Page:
I’ve gone through a lot of coding tools over the years, from Dreamweaver to Coda and Espresso I think I’ve tried just about all of them. About two years ago I got tired of switching all the time and thought I found my ultimate solution in Sublime Text 2. It was fast, easily customizable through plugins and seemed to do everything I needed it to do but it had some issues.
Even after using Sublime Text for over a year I never got past the feeling that a lot of what I was doing with it was a hack or a work around that resulted in a less-than elegant solution. This was true for debugging, deploying and just about any other operation other than simply editing text. Sure there are some good plugins but most of them just never felt complete and the only reason I was putting up with it was that I simply didn’t know anything better.
While I had been using many different types of editors for my PHP and related work the one step I had never takes with PHP was a full-blown IDE. It’s not that I had anything against IDEs and I in fact used them regularly in grad school for projects involving JAVA and other languages but for PHP the choices were always either an afterthought or just plain clunky. NetBeans, Aptana and Eclipse might have been great projects in their own right but they were slow, buggy and offered no better support for PHP than text editors like Sublime Text and others. Tools like an IDE are supposed to improve your workflow yet with PHP all the traditional tools I was familiar with did nothing except slow me down.
Last July I was introduced to PhpStorm after winning a license at a Meetup. I actually didn’t even touch it for a month or so after that as my thought was why would I want to bother with another attempt at a PHP IDE in the history of Zend Studio, Netbeans and others. Even more so, why would I want to pay $99 a year for such a piece of software if it wasn’t going to help me in my work? On a lark I decided last Fall to give it a try anyway and it has completely changed the way I work. In the months since I’ve tried to test Sublime Text again as, frankly, I’m cheap and don’t want to have to pay for a license when my current year is up in July but I’m hooked. Every other tool I try out there just seems down-right bad in comparison. It has done more for my workflow and my sanity than any single application I’ve purchased in at least the last year or two. I simply don’t know what I would do without it anymore. Why is that?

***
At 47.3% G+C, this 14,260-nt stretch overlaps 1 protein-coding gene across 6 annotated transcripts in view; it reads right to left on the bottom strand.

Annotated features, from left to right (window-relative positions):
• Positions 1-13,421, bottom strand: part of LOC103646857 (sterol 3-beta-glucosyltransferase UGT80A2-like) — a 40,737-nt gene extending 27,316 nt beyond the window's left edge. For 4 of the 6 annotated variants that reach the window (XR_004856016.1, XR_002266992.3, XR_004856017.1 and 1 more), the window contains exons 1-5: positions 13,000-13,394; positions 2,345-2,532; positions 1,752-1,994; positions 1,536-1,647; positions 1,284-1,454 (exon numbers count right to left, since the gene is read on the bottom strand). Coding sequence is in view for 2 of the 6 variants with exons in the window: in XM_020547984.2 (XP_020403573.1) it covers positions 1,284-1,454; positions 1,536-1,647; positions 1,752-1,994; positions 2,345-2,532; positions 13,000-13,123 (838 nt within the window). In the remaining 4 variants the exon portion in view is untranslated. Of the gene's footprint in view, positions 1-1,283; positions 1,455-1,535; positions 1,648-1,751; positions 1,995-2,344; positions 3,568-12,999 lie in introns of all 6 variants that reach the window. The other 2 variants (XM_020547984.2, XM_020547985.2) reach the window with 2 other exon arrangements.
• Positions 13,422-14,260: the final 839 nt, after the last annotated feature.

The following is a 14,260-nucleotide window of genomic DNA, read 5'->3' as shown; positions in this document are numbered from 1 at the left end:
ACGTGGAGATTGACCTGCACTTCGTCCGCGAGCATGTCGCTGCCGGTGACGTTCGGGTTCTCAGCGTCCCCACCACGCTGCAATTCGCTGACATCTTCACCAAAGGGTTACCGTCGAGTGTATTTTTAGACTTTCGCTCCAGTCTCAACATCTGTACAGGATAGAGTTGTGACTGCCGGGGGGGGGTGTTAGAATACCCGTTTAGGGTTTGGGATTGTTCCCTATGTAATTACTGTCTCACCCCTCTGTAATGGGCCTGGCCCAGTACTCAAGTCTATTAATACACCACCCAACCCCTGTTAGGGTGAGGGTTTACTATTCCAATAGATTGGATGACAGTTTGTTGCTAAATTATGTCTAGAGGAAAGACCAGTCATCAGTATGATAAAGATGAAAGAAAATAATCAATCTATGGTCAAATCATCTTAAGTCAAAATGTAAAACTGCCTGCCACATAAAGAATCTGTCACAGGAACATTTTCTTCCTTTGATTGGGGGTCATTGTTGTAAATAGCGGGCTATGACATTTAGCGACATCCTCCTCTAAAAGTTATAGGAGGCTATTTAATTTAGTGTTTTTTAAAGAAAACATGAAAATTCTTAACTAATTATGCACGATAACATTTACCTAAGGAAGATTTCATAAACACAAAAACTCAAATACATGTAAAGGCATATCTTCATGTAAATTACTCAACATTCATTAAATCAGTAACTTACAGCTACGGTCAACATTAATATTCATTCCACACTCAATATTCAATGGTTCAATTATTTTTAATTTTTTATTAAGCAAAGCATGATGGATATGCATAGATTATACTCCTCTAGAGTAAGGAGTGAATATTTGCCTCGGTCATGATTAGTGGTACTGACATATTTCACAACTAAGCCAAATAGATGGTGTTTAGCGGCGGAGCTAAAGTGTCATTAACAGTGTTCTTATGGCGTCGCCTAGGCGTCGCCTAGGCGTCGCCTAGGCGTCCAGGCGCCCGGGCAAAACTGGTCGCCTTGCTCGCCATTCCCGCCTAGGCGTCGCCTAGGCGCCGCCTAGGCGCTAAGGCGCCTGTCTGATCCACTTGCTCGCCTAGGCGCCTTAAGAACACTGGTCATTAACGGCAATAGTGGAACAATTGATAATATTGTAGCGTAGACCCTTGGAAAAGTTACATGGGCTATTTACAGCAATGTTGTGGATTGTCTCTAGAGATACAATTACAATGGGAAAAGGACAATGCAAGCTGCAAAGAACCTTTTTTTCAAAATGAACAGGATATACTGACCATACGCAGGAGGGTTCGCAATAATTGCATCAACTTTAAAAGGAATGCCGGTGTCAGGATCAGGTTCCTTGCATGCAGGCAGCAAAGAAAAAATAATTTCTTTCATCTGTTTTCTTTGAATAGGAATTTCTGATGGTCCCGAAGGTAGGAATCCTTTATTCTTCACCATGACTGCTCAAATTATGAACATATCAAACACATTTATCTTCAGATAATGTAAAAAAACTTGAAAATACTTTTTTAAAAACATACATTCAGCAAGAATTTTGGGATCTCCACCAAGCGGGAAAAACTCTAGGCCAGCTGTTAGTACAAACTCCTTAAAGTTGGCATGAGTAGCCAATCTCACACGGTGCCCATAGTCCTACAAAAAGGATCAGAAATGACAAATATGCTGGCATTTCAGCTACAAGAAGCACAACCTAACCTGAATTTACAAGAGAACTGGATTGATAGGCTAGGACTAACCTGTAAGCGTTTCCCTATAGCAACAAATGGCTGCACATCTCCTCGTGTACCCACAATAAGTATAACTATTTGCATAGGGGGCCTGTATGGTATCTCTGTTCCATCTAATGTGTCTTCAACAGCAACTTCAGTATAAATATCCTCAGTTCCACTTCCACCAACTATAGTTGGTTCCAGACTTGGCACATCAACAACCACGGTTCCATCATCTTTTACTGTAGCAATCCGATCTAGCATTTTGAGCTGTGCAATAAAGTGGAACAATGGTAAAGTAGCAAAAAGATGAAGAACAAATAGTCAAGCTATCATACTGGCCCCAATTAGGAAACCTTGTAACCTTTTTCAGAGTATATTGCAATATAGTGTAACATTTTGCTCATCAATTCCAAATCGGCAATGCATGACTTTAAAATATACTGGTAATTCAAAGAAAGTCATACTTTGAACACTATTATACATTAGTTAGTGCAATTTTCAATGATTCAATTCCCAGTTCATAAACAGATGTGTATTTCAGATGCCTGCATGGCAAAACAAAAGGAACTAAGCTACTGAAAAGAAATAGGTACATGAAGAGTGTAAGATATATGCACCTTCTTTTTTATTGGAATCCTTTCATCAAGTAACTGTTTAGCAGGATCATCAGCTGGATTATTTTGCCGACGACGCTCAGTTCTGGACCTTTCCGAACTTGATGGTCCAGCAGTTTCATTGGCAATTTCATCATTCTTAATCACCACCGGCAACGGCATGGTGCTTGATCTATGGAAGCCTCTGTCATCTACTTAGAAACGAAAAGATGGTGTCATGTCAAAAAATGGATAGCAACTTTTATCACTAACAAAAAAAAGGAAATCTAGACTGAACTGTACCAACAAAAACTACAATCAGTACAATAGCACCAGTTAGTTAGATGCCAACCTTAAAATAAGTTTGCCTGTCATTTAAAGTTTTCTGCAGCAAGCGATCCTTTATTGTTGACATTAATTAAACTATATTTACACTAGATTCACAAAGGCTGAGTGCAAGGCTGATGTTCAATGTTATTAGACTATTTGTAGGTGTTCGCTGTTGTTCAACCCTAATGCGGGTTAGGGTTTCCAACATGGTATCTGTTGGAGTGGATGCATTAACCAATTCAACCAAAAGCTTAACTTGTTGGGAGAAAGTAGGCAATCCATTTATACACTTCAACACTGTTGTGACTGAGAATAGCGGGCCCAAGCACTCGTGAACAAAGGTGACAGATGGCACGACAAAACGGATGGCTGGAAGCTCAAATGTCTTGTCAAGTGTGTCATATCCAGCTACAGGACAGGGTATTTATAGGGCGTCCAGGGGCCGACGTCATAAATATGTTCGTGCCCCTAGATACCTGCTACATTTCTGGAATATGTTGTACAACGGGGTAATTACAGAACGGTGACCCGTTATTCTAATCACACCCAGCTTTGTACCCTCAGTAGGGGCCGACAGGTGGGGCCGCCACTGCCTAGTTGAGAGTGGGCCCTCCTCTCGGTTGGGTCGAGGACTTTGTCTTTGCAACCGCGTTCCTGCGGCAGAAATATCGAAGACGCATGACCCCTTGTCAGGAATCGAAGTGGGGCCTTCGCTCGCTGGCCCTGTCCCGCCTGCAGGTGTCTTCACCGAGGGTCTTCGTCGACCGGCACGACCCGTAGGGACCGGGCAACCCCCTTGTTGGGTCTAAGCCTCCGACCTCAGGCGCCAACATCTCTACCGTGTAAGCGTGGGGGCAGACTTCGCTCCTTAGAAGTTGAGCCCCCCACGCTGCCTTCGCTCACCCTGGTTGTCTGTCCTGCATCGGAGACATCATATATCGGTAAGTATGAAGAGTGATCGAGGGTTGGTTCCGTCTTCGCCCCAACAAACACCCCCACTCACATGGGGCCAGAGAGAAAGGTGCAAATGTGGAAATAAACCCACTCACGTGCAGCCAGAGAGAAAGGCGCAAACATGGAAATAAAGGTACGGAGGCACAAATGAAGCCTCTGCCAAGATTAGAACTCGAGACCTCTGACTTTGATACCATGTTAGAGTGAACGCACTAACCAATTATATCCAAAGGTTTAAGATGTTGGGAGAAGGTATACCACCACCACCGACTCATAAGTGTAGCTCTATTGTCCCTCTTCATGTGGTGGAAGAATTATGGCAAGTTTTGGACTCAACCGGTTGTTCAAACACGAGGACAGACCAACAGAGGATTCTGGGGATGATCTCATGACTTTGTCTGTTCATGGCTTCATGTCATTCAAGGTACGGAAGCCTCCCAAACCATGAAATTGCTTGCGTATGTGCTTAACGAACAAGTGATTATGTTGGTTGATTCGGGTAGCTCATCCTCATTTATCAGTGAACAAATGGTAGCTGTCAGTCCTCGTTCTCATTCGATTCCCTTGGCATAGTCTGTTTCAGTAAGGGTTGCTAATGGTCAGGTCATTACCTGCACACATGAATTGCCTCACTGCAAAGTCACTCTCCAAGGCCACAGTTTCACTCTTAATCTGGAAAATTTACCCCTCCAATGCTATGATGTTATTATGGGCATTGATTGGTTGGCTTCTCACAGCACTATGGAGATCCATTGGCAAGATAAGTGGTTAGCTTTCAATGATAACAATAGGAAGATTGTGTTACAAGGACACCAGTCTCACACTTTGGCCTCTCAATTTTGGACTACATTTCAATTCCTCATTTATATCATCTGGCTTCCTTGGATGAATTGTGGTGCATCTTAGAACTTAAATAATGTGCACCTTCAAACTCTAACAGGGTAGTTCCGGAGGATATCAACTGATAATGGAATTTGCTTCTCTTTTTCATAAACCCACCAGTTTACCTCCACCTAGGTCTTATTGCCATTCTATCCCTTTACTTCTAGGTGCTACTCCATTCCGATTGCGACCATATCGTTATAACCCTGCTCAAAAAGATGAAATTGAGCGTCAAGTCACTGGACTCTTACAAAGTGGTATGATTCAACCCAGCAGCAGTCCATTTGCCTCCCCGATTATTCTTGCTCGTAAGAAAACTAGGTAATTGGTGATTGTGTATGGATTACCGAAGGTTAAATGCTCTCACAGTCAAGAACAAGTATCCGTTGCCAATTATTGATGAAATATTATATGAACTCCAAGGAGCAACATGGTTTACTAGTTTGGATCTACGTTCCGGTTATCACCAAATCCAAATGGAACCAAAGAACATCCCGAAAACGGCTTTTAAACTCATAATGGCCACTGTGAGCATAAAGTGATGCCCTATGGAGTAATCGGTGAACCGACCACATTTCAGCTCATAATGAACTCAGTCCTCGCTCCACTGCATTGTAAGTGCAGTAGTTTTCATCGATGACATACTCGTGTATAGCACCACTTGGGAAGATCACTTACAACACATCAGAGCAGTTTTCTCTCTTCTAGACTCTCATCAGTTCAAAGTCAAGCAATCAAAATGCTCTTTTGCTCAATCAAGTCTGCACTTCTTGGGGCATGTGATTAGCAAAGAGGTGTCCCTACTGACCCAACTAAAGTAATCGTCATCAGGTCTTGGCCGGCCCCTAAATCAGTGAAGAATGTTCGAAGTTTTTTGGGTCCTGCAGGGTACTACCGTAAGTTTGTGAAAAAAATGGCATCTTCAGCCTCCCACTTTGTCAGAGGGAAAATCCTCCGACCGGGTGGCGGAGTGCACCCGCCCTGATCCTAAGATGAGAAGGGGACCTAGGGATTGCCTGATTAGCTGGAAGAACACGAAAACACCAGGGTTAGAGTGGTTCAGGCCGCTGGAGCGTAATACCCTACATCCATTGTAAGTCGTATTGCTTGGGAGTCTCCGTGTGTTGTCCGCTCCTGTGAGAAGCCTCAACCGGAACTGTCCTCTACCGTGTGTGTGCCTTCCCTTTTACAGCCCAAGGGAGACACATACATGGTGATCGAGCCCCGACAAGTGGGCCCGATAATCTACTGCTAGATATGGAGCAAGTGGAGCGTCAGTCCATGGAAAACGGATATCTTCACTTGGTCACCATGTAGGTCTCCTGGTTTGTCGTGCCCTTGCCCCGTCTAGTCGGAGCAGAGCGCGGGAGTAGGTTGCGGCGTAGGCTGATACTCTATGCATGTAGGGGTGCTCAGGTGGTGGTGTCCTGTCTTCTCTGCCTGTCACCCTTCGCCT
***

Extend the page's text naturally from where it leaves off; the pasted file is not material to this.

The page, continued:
This may sound like a small deal but one of the things I really did like about Sublime Text was the speed. I could start the application and it was ready to use in a second or two at most. This is a stark contrast from traditional IDEs I had tried where I could click the icon, go get a drink and maybe, if I was lucky, it would be ready to use when I got back.
PhpStorm simply removed the advantage held by Sublime Text. Now if I was to hold a stopwatch to it Sublime Text might beat it by a fraction of a second or so but PhpStorm can hold its own with any of the far-less-capable text editors available. I can start it and within a second or two I’m working away. That is so much better than nearly any editor I’ve tried.
While there are extensions to add XDEBUG and phpunit to Sublime Text they are clunky in comparison to PhpStorm. The debugging tools have allowed me to really up my game as I’m no longer wasting valuable development time setting up and trying to interpret the less capable tools in Sublime Text or other stand-alone debugging utilities. It does take a few minutes to setup on a complex project but the intuitive GUI makes it so much easier to setup initially as well as to modify the setup later if needed.
I’m rather picky about my own code and PhpStorm, as a true IDE, makes keeping with the standards I’ve set (mostly the WordPress coding standards) a piece of cake. With one keystroke I can fix all my mistakes across a single file or even a full project, a feature that puts me at ease and helps me keep my code consistent and mistake free.
While I still use Sourcetree for some GIT features the GIT and SVN integration in PhpStorm is more than up to the task of just about everything I do on a daily basis. Committing, pushing, pulling and reverting are all a key or a click away without the need of tracking down obscure packages or wondering exactly what is in my staging area.
Sublime Text is OK here but PhpStorm really knows what is going on. From searching projects to saving project settings and tracking down function and variable definitions PhpStorm makes getting around a complex project a breeze. Since I’ve started using it I’ve not only moved all of my projects out of Sublime Text but I’ve also almost completely stopped using trusty tools like ack in my daily workflow as I just don’t need them anymore.
In the end what it comes down to is while tools like Sublime Text might be good enough PhpStorm takes my daily workflow to an entirely new level helping me get more done faster. For the foreseeable future I’m hooked on PhpStorm for my real work and I’ll let Sublime Text do what it does best, act as the text editor on my machine.